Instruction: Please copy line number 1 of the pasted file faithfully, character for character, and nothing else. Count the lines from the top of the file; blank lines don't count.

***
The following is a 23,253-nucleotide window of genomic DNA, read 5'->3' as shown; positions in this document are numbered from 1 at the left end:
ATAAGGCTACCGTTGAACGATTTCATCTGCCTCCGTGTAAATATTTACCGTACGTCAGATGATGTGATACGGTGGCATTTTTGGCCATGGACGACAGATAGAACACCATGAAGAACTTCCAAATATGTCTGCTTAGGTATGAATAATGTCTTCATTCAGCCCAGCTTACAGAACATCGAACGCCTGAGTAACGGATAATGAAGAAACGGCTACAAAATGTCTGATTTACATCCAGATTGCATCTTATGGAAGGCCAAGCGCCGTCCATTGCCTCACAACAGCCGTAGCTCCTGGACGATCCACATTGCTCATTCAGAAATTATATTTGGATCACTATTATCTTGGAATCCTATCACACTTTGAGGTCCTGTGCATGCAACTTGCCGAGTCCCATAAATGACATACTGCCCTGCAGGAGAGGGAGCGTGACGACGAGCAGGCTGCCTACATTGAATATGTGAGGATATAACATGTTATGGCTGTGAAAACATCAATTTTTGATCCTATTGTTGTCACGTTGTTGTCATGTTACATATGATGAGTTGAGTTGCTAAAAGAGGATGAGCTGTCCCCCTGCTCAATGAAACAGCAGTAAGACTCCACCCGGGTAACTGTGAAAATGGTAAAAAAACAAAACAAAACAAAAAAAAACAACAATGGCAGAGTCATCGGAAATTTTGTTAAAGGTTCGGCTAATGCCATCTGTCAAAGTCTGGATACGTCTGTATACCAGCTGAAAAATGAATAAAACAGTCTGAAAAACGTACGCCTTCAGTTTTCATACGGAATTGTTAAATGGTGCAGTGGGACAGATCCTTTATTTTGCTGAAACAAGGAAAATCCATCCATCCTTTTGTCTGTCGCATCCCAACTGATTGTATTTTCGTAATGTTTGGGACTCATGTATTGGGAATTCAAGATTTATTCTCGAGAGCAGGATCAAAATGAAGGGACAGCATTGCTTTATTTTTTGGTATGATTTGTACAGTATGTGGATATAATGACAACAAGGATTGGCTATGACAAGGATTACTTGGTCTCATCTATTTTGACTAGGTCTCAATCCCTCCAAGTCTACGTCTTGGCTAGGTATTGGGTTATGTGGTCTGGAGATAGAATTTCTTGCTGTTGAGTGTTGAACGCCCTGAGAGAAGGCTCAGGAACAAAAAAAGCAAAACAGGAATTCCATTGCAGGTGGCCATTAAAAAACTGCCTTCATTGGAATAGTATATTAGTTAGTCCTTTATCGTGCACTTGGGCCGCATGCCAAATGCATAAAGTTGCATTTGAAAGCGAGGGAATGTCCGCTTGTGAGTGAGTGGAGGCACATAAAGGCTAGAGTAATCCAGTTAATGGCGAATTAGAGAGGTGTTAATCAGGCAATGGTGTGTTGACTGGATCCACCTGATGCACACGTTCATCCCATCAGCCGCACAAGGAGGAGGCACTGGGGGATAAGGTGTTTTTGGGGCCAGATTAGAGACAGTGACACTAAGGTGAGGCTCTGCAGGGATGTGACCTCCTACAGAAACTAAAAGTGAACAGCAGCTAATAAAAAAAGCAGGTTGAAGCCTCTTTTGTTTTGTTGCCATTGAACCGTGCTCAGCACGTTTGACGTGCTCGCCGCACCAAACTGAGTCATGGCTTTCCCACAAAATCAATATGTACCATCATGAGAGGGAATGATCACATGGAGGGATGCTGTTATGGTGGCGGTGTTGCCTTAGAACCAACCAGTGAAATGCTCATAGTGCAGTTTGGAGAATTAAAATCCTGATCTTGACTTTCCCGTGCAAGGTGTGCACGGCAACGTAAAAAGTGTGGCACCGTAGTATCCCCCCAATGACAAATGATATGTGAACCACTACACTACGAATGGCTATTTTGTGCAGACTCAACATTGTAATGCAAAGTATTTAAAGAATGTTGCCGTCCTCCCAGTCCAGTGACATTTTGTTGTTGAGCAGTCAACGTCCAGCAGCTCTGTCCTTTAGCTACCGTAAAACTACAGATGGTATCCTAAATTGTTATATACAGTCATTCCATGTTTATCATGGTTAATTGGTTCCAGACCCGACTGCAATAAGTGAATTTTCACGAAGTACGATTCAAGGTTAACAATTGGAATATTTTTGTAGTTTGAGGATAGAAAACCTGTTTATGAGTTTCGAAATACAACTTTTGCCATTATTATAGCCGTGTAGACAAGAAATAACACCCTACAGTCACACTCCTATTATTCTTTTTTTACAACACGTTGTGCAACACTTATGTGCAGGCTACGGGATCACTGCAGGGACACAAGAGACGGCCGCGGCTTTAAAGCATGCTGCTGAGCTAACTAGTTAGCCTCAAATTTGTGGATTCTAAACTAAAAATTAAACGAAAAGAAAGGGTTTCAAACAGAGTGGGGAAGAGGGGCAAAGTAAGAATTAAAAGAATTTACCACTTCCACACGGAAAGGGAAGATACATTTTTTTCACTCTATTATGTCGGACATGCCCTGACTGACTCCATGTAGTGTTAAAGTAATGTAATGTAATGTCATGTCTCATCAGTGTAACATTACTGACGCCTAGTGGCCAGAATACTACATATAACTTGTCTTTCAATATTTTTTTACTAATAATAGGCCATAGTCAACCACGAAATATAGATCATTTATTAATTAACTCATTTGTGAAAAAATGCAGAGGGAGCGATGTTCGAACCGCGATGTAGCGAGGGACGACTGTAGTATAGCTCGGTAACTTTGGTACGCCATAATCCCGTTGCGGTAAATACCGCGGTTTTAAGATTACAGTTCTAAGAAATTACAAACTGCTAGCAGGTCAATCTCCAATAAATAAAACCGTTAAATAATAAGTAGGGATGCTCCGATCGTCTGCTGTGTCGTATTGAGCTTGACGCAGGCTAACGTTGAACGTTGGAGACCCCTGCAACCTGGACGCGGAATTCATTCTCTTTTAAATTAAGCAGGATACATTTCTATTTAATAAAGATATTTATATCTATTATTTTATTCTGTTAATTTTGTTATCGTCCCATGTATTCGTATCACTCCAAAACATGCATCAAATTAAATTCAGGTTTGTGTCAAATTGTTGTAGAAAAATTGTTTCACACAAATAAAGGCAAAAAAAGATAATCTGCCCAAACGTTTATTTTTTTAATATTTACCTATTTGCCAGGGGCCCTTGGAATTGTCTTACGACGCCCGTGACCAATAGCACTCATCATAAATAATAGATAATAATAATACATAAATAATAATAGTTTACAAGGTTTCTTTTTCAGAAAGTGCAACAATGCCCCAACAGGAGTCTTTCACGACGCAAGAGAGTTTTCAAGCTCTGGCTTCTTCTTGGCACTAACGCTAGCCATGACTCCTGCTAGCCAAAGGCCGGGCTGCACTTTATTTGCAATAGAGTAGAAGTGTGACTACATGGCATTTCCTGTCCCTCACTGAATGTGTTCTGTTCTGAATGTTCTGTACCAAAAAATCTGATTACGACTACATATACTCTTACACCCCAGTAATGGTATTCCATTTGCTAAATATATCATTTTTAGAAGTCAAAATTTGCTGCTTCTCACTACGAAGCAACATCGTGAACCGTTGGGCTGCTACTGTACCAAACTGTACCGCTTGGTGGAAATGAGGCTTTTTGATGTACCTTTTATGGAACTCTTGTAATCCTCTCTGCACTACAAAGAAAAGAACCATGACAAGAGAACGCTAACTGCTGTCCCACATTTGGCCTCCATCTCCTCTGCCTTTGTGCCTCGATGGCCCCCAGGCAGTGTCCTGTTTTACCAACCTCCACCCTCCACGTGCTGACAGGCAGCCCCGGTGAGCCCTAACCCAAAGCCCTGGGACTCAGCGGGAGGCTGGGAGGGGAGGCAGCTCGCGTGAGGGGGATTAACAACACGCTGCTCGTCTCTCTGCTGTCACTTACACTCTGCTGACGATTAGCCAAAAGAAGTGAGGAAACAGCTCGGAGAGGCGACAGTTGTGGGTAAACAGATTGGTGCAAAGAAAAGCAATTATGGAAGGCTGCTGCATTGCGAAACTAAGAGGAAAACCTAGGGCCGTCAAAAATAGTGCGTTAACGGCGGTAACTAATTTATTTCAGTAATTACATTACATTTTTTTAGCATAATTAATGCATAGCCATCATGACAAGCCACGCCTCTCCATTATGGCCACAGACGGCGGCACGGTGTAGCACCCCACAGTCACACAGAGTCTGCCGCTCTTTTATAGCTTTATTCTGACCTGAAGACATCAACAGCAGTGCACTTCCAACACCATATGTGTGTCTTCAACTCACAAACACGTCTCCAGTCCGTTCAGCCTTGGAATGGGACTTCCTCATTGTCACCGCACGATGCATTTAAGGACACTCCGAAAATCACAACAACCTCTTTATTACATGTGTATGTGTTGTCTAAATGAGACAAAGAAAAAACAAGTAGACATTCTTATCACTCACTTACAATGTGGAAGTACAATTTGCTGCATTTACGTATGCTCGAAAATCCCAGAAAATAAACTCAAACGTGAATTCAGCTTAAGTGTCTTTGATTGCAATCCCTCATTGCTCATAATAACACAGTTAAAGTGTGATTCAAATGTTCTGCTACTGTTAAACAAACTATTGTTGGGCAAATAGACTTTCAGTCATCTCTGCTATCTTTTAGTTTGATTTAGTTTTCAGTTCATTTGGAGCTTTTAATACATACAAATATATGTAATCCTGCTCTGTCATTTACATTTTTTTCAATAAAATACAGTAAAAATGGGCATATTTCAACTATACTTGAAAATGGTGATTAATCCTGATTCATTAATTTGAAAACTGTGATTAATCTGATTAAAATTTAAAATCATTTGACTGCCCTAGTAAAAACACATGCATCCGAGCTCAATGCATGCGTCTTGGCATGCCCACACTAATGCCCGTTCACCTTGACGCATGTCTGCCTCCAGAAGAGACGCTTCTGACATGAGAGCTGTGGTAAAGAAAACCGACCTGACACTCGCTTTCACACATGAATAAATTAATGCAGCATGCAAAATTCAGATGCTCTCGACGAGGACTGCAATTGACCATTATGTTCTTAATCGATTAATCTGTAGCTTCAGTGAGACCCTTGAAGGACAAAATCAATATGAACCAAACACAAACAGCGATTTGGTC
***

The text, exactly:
The following is a 23,253-nucleotide window of genomic DNA, read 5'->3' as shown; positions in this document are numbered from 1 at the left end: